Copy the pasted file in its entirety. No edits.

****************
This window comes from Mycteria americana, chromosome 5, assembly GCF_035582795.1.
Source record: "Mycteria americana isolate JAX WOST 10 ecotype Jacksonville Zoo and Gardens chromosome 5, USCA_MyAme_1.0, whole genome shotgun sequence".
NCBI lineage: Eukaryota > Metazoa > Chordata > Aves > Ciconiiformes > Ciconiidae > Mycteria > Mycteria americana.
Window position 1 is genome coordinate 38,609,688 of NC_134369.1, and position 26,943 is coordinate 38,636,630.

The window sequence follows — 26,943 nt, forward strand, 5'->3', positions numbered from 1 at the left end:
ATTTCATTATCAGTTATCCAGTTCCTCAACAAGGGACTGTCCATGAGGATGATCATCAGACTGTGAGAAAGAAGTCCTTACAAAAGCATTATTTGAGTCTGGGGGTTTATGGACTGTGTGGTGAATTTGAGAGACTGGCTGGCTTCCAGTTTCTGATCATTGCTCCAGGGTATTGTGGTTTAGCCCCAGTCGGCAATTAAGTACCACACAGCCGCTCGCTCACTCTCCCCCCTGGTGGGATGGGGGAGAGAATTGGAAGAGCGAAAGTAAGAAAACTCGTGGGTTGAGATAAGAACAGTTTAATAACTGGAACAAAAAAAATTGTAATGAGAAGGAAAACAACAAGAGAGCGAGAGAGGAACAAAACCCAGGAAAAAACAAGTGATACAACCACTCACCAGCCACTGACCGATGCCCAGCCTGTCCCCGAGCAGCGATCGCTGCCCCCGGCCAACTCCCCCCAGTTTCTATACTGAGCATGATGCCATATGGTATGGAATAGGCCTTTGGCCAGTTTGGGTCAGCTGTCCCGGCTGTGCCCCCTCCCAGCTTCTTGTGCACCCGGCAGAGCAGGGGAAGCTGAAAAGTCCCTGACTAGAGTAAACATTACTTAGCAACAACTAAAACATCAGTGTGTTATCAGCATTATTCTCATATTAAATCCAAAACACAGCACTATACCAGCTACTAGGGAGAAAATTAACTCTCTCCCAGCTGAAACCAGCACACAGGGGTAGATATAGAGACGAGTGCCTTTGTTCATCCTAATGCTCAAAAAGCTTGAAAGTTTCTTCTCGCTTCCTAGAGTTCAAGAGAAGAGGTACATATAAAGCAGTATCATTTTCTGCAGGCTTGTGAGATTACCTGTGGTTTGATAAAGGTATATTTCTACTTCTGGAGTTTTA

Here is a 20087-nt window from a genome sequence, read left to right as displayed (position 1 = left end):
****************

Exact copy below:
This window comes from Mycteria americana, chromosome 5, assembly GCF_035582795.1.
Source record: "Mycteria americana isolate JAX WOST 10 ecotype Jacksonville Zoo and Gardens chromosome 5, USCA_MyAme_1.0, whole genome shotgun sequence".
NCBI lineage: Eukaryota > Metazoa > Chordata > Aves > Ciconiiformes > Ciconiidae > Mycteria > Mycteria americana.
Window position 1 is genome coordinate 38,609,688 of NC_134369.1, and position 26,943 is coordinate 38,636,630.

The window sequence follows — 26,943 nt, forward strand, 5'->3', positions numbered from 1 at the left end:
ATTTCATTATCAGTTATCCAGTTCCTCAACAAGGGACTGTCCATGAGGATGATCATCAGACTGTGAGAAAGAAGTCCTTACAAAAGCATTATTTGAGTCTGGGGGTTTATGGACTGTGTGGTGAATTTGAGAGACTGGCTGGCTTCCAGTTTCTGATCATTGCTCCAGGGTATTGTGGTTTAGCCCCAGTCGGCAATTAAGTACCACACAGCCGCTCGCTCACTCTCCCCCCTGGTGGGATGGGGGAGAGAATTGGAAGAGCGAAAGTAAGAAAACTCGTGGGTTGAGATAAGAACAGTTTAATAACTGGAACAAAAAAAATTGTAATGAGAAGGAAAACAACAAGAGAGCGAGAGAGGAACAAAACCCAGGAAAAAACAAGTGATACAACCACTCACCAGCCACTGACCGATGCCCAGCCTGTCCCCGAGCAGCGATCGCTGCCCCCGGCCAACTCCCCCCAGTTTCTATACTGAGCATGATGCCATATGGTATGGAATAGGCCTTTGGCCAGTTTGGGTCAGCTGTCCCGGCTGTGCCCCCTCCCAGCTTCTTGTGCACCCGGCAGAGCAGGGGAAGCTGAAAAGTCCCTGACTAGAGTAAACATTACTTAGCAACAACTAAAACATCAGTGTGTTATCAGCATTATTCTCATATTAAATCCAAAACACAGCACTATACCAGCTACTAGGGAGAAAATTAACTCTCTCCCAGCTGAAACCAGCACACAGGGGTAGATATAGAGACGAGTGCCTTTGTTCATCCTAATGCTCAAAAAGCTTGAAAGTTTCTTCTCGCTTCCTAGAGTTCAAGAGAAGAGGTACATATAAAGCAGTATCATTTTCTGCAGGCTTGTGAGATTACCTGTGGTTTGATAAAGGTATATTTCTACTTCTGGAGTTTTA

Here is a 20087-nt window from a genome sequence, read left to right as displayed (position 1 = left end):